Catholic Diocese of Spokane, Washington

From the

Official News Magazine of the Diocese of Spokane

Eric Meisfjord, Editor
P.O. Box 1453, Spokane WA 99210
(509) 358-7340; FAX: (509) 358-7302

The Best of The Question Box

by Father I.J. Mikulski

(From the June 16, 2016 edition of the Inland Register)

Father I.J. Mikulski Q. If we try to live our lives as good Christian people why would it matter which religion we are ... Methodist, Lutheran, Catholic, etc.? Please elaborate.

A. Everyone has an obligation to follow the trail of truth wherever it may lead. That principle applies to all people, Anabaptists to Zen Buddhists, and everyone in between. The pursuit of truth in all its forms makes demands on us but those demands are worthy of the dignity of human beings.

To say that all beliefs, all doctrines, all creeds are equally good is an admission of intellectual bankruptcy. Two plus two had better not equal seven if you’re going to balance your checkbook. There is such a thing as objective rightness, objective truth, that has been called “The Splendor of Truth.” That’s what we must pursue according to the light that’s given to us.

Jesus Christ is the Son of God, or not. Eucharist is truly the Body and Blood of Jesus Christ, or not. Hell exists, or not. Baptism is a necessary step to salvation, or not. The Sacrament of Reconciliation can forgive sins, or not. Each of those topics, and another dozen like them, cannot be true and false at the same time, or truth has lost its meaning.

Now comes the hard part. Each of us is called to follow the trail of truth wherever it may lead us. That may require study and research until we arrive at the ultimate truth, guided by light of grace God gives us.

Religious indifferentism, saying one religion is as good as another, is illogical. How can two contradictory statements both be right?

But professing faith in one denomination or another isn’t just a matter of accepting doctrine. There are human factors too, such as strong family traditions, or sharing one’s faith with a spouse, or a pleasant experience with someone’s faith, or an impressive liturgy. We know this much: The grace of God “blows wherever it will.”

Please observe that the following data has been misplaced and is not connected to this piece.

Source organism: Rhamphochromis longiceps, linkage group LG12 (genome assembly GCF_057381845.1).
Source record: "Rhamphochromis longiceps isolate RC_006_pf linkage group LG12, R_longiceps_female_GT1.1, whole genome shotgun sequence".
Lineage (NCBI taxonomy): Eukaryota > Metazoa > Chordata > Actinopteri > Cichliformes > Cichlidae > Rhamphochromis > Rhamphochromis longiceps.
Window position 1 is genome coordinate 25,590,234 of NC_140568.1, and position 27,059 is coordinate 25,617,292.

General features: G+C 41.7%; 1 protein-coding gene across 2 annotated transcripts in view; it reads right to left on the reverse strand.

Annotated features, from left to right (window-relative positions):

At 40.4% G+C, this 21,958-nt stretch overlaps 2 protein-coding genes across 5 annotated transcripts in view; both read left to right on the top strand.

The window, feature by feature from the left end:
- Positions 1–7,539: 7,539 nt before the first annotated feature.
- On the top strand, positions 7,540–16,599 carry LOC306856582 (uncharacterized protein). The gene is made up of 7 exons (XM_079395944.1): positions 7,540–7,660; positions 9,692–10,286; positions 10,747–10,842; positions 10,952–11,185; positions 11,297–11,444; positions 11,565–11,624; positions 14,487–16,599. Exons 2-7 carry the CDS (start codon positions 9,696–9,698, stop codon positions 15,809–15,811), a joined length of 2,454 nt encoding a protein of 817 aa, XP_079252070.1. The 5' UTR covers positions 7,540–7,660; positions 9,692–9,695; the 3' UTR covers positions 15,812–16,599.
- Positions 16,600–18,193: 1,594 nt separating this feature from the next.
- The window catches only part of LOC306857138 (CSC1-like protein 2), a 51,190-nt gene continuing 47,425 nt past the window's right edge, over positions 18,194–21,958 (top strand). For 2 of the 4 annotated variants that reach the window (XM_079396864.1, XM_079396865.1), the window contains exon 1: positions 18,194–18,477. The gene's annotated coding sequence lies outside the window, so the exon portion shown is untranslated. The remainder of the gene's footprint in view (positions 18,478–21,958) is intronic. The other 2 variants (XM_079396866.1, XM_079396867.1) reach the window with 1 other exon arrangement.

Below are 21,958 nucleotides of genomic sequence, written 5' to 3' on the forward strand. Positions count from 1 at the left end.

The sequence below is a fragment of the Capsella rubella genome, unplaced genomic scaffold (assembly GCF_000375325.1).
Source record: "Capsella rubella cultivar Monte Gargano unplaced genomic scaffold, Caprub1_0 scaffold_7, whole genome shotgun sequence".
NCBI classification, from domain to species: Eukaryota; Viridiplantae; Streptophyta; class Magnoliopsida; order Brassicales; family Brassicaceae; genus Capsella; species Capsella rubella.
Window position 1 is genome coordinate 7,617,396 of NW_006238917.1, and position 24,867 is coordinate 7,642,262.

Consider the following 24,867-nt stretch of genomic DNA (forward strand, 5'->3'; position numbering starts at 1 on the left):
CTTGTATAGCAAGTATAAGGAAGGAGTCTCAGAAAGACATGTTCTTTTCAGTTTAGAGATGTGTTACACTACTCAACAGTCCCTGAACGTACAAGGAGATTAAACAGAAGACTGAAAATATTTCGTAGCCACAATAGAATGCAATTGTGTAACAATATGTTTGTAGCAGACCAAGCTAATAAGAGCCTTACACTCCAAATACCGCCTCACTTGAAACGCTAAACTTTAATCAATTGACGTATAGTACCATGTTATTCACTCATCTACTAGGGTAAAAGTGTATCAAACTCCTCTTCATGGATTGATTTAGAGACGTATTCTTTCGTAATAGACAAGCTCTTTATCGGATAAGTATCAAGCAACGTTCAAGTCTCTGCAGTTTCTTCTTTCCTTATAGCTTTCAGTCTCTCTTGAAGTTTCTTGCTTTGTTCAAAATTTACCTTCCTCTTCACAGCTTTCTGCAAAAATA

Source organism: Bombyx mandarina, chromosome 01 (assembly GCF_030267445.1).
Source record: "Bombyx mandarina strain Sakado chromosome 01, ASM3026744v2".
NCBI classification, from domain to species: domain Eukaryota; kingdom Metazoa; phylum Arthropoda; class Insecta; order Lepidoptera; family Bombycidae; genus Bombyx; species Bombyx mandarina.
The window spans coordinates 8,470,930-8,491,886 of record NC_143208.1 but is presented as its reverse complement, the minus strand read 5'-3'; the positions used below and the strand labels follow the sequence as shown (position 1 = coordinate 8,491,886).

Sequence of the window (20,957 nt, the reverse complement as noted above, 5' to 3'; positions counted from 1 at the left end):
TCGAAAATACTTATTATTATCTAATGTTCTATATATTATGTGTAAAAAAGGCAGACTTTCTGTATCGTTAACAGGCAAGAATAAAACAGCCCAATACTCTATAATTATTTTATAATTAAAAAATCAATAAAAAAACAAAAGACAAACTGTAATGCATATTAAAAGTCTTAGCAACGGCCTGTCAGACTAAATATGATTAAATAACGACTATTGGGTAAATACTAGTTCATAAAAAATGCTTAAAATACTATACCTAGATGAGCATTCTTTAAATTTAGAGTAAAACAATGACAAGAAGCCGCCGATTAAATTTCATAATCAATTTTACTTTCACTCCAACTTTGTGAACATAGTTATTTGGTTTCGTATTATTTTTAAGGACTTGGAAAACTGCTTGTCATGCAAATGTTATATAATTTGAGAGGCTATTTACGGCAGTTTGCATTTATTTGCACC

We are held accountable to follow the trail of truth wherever it may lead us. And that, my friend, is our greatest triumph.

Q. I might agree with your response to the person who asked about the Catholic need for penances, but how did we get caught in this business of meatless Fridays and fasting? Why do so many of our church related penances involve eating?

A. There’s nothing more basic than food, whether it’s a brown-bag lunch or gourmet dining. For many years best-selling books have been about self-control by a regimen of rigorous diets and the joys of sex. There’s a bundle of money waiting for the first author who promotes self­control in sex and wild abandon in food.

Restricting food by type and amount is the oldest form of penance because it’s a daily challenge. The Bible presents fasting and abstinence as a sign of remorse, along with wearing scratchy sackcloth burlap and smearing ashes on one’s head. There is no more miserable display of penance than sackcloth and ashes. King David did it, and rightly so.

In times of national bereavement the prophets cried out “full-throated and unsparingly” (isn’t that a fine expression?) for a return to spiritual values starting with self-control over eating habits. Native Americans, with no connection to the Bible, fasted and prayed for divine guidance in the Black Hills.

Aside from Biblical references, fasting is a natural inclination for serious-minded people seeking spiritual cleansing.

Q. There are bigger problems with our Catholic Church than can be settled by a Q&A column like yours. Have you thought of phasing out?

A. Some people say they read the Q.B. column in a moment of weakness. Some folks subscribe to The Eschatalogical Quarterly and find this column a bit tedious.

This Q.B. scrivener has never pretended to be an oracle of theological wisdom. He lets the heavyweights slug it out in the arena while he takes note in the popcorn gallery with lots of company.

From this perch, God is good and people are nice.

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